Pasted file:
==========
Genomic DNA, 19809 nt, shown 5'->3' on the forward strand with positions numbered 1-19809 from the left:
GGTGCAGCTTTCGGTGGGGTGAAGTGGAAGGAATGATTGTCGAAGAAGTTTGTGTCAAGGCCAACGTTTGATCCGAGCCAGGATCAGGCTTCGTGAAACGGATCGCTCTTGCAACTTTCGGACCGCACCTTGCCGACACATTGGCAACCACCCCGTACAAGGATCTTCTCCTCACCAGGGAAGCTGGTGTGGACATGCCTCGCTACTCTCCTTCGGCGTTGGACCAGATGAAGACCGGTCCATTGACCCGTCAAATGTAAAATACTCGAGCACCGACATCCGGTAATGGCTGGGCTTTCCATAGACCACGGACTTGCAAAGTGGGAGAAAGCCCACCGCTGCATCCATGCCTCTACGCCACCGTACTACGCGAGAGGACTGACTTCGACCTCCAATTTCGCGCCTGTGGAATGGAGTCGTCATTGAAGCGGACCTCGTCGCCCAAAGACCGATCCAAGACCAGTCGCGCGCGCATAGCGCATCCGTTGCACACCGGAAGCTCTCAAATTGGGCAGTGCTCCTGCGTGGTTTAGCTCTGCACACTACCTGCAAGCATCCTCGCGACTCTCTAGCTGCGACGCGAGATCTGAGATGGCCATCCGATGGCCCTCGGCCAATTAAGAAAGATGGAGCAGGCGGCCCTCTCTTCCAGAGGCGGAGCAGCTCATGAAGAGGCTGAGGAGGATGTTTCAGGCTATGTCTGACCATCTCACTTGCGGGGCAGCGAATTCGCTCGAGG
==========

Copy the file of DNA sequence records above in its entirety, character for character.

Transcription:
Genomic DNA, 19809 nt, shown 5'->3' on the forward strand with positions numbered 1-19809 from the left:
GGTGCAGCTTTCGGTGGGGTGAAGTGGAAGGAATGATTGTCGAAGAAGTTTGTGTCAAGGCCAACGTTTGATCCGAGCCAGGATCAGGCTTCGTGAAACGGATCGCTCTTGCAACTTTCGGACCGCACCTTGCCGACACATTGGCAACCACCCCGTACAAGGATCTTCTCCTCACCAGGGAAGCTGGTGTGGACATGCCTCGCTACTCTCCTTCGGCGTTGGACCAGATGAAGACCGGTCCATTGACCCGTCAAATGTAAAATACTCGAGCACCGACATCCGGTAATGGCTGGGCTTTCCATAGACCACGGACTTGCAAAGTGGGAGAAAGCCCACCGCTGCATCCATGCCTCTACGCCACCGTACTACGCGAGAGGACTGACTTCGACCTCCAATTTCGCGCCTGTGGAATGGAGTCGTCATTGAAGCGGACCTCGTCGCCCAAAGACCGATCCAAGACCAGTCGCGCGCGCATAGCGCATCCGTTGCACACCGGAAGCTCTCAAATTGGGCAGTGCTCCTGCGTGGTTTAGCTCTGCACACTACCTGCAAGCATCCTCGCGACTCTCTAGCTGCGACGCGAGATCTGAGATGGCCATCCGATGGCCCTCGGCCAATTAAGAAAGATGGAGCAGGCGGCCCTCTCTTCCAGAGGCGGAGCAGCTCATGAAGAGGCTGAGGAGGATGTTTCAGGCTATGTCTGACCATCTCACTTGCGGGGCAGCGAATTCGCTCGAGG